• - Single-word reviews. Other people will read your review to discover why you liked or didn't like the title. Be descriptive.
  • - Comments focusing on the author or that may ruin the ending for others
  • - Phone numbers, addresses, URLs
  • - Pricing and availability information or alternative ordering information
  • - Advertisements or commercial solicitation

Reminder:

  • - By submitting a review, you grant to Barnes & Noble.com and its sublicensees the royalty-free, perpetual, irrevocable right and license to use the review in accordance with the Barnes & Noble.com Terms of Use.
  • - Barnes & Noble.com reserves the right not to post any review -- particularly those that do not follow the terms and conditions of these Rules. Barnes & Noble.com also reserves the right to remove any review at any time without notice.
  • - See Terms of Use for other conditions and disclaimers.
Search for Products You'd Like to Recommend

Recommend other products that relate to your review. Just search for them below and share!

Create a Pen Name

Your Pen Name is your unique identity on BN.com. It will appear on the reviews you write and other website activities. Your Pen Name cannot be edited, changed or deleted once submitted.

 
Your Pen Name can be any combination of alphanumeric characters (plus - and _), and must be at least two characters long.

Continue Anonymously
Sort by: Showing all of 2 Customer Reviews
  • Posted August 1, 2011

    A wonderful Tasty and Easy Recipe Book.

    I received and reviewed the cook book called Treasured Amish & Mennonites Recipes by Mennonite Central Committee and Alan Giagnocavo,Published by Fox Chapel Publishing Company, Publication date is 10/01/2011. Just to let you know this book is 340 pages of pure enjoyment and a little bit of heaven. There are 627 recipes that are easy to make and sound absolutely yummy.The cover of the book has some very tasty looking pictures,it also had a nice table of content and each catagory had a very nice Amish Picture that will really catch you eye and make you want to find out more about the Amish and Mennonites, the pictures were beautiful, and then there were articles about how the book was written and the Story about the Best Memories of Food and Family and then a brief History of the Amish and the Menninities, which in my opinion was very interesting and quite enjoyable. Do yourself a huge favor and buy this recipes book for yourself and anyone else that you would like to give a lifelong gift to. Its well worth the money and you will be glad you did. This is one Recipe Book that will be passed down from generation to generation. Enjoy and happy eating.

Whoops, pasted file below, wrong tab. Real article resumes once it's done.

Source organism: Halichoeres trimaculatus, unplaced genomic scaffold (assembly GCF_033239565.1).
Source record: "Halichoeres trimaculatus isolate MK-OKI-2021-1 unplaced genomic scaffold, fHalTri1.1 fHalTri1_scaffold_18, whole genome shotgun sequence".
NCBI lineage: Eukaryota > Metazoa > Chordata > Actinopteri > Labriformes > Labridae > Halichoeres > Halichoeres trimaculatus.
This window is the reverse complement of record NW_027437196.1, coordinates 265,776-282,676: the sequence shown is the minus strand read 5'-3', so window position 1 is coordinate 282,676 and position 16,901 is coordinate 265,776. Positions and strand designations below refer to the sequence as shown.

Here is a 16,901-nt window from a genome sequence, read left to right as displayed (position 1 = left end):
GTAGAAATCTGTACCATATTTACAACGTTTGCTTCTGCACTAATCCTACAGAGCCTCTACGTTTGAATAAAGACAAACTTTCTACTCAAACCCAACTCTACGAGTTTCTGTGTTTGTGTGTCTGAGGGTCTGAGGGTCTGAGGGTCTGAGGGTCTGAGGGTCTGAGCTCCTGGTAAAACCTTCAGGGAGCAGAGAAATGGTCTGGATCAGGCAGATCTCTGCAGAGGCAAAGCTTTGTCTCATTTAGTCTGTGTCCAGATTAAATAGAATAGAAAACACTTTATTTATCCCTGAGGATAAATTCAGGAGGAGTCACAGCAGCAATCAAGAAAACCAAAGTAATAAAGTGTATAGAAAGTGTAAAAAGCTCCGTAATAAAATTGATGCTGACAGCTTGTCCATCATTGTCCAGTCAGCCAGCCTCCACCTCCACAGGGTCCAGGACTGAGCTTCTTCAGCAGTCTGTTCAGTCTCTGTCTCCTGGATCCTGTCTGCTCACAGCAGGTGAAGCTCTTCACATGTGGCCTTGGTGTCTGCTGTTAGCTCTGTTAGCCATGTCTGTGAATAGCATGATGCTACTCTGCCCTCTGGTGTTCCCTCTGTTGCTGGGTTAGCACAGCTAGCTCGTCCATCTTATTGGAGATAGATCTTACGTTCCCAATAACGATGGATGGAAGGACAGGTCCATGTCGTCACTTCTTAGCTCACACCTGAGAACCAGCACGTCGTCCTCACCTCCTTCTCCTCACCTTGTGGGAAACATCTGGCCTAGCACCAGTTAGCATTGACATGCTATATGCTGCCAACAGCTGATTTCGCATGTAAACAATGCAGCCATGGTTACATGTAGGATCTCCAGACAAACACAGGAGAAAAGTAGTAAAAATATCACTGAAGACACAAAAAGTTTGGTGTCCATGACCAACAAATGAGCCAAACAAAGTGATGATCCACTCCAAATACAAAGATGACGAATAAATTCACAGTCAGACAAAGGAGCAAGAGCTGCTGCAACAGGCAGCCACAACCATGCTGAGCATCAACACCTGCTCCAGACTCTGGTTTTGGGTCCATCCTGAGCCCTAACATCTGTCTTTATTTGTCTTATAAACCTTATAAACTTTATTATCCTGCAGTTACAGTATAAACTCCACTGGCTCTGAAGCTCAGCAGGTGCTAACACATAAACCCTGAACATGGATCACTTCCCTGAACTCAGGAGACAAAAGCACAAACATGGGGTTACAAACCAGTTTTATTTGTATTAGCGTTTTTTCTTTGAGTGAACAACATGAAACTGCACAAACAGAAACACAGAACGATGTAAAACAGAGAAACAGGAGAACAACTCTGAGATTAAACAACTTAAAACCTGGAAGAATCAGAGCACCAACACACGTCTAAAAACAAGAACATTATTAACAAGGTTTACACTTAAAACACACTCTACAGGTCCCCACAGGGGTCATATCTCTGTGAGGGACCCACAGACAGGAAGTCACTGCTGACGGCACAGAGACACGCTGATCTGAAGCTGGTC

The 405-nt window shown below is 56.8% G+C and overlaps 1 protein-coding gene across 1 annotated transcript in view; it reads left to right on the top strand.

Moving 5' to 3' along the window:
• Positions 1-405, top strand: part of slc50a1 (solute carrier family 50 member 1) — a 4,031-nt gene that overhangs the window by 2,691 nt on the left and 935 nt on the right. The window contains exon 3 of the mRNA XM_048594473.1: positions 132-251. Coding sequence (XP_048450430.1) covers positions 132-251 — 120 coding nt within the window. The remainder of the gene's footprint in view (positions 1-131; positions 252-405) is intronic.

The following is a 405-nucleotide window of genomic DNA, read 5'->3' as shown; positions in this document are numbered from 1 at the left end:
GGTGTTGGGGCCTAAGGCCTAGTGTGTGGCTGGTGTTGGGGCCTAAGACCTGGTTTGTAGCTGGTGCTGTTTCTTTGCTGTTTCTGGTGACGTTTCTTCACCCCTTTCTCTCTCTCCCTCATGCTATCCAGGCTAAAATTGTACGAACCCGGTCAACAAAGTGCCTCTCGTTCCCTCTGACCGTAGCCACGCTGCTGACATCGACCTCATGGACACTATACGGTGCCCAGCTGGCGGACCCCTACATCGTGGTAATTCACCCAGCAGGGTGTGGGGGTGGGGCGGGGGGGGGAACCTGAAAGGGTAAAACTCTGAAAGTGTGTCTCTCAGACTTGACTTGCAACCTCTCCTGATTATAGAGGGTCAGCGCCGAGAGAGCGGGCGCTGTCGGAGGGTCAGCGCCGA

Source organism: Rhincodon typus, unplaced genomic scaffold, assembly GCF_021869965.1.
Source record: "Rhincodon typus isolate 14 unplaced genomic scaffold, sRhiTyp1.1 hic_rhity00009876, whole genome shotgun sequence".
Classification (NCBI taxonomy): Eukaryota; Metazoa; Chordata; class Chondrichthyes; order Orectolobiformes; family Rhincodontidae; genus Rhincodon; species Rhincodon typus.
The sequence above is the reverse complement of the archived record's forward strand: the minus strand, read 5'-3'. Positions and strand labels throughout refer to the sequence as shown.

Was this review helpful? Yes  No   Report this review
  • Posted July 29, 2011

    more from this reviewer

    Great Assortment of Recipes!

    Treasured Amish & Mennonite Recipes - Fox Chapel Publishing- ISBN 978-1-56523-599-1
    Published in cooperation with Mennonite Central Committee.

    There are several pages for the Introduction. They explain how the book came into being and also pictures and stories and a brief history of the Amish and Mennonites. Who they are, what they believe some of their culture, etc.